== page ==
Small World (Day 13)

“Rudolfo!”

I turned, startled into betraying myself by the sheer unthinkability of this eventuality. I had been in this ridiculous little city in the middle of America less that twelve hours, having never been across the Atlantic before in my life. I had spent considerable care on my disguise at every stage, and Command had made it clear that this was a mission of the utmost international sensitivity, and therefore secrecy. So who on earth (literally) could be shouting my name (a name I had not used in nearly a decade) in the middle of the afternoon on what undoubtedly was passing for a crowded street in these parts?

She was waving energetically about thirty meters behind me, standing next to a parked minivan I had presumably just walked by a few moments before. It took me a long moment before I recognized her: the American student, in Ibiza on her Spring Break, what had it been: fifteen years ago now? He knew the protocol: he should ignore her, lose her in the crowd, report the potential breach on his next code-in. But I felt so stupid, staring at a woman (for she was certainly that now) I had known for three days half a lifetime ago; three days in which there had not been a lot of chit-chat. And really, there wasn’t nearly enough of a crowd to even attempt to lose anyone here.

So this is what it feels like to see your career evaporate in an instant. I finally get a top-level mission like this, and now I’ll be lucky to salvage a desk job. Assuming I even make it out of here alive.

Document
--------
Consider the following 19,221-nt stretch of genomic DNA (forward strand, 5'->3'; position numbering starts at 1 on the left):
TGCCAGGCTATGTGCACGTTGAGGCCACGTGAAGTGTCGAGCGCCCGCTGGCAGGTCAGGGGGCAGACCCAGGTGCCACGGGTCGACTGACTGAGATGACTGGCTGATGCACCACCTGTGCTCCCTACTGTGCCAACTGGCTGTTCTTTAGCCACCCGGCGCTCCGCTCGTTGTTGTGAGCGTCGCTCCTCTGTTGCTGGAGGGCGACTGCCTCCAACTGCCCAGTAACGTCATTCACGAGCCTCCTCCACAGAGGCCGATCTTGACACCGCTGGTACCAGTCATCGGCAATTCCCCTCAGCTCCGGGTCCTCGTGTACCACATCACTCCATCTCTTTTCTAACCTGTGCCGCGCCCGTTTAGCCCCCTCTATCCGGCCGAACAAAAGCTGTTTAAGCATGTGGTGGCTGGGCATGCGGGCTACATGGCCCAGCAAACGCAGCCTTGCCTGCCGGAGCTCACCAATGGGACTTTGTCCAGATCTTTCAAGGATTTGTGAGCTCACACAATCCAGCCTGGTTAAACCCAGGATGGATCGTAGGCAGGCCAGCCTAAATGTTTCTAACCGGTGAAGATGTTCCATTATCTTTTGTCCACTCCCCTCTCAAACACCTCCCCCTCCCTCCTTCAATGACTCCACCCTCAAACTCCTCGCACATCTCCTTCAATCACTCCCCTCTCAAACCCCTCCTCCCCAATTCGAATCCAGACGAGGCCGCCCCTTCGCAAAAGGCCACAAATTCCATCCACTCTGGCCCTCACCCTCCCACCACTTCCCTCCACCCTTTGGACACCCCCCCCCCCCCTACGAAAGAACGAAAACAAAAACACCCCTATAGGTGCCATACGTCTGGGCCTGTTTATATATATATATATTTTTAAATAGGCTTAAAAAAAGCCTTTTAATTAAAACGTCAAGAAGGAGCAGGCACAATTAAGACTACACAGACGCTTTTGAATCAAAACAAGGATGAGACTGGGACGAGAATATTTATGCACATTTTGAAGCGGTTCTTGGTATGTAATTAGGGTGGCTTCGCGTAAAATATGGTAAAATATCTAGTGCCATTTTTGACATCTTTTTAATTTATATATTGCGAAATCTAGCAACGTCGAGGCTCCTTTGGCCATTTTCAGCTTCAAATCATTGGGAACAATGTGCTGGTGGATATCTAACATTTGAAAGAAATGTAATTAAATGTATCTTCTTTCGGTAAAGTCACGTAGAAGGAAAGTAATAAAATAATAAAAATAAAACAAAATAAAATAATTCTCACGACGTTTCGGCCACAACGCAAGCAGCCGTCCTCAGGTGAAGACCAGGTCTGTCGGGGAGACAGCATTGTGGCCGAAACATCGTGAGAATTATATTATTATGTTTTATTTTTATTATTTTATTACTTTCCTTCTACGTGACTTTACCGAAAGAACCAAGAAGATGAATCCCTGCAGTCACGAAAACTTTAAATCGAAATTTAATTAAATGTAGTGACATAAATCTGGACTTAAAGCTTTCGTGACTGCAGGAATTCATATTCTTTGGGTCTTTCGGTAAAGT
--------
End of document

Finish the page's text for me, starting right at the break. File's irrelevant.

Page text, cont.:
3 thoughts on “Small World (Day 13)

  1. Dammit. That’s the thing I don’t like about this short story business. The whole unfinished and leave me hanging thing has me frustrated.
    You should consider Small World 2 or Another Small World. 🙂

  2. Yeah – are serial stories allowed in this project?

    Hmmm.

    Yes. Since it was my idea, I vote that you can continue stories from day to day, as long as each new episode is a different scene.

    😀

  3. Seems reasonable: stories can be linked as long as they can more or less stand alone as well?

    And I am fearful, personally, that I may too often mistake such unresolution for dramatic tension. I want to make these things be able to shine on their own more, not just like juicy random slices off some bigger unseen story-sausage.

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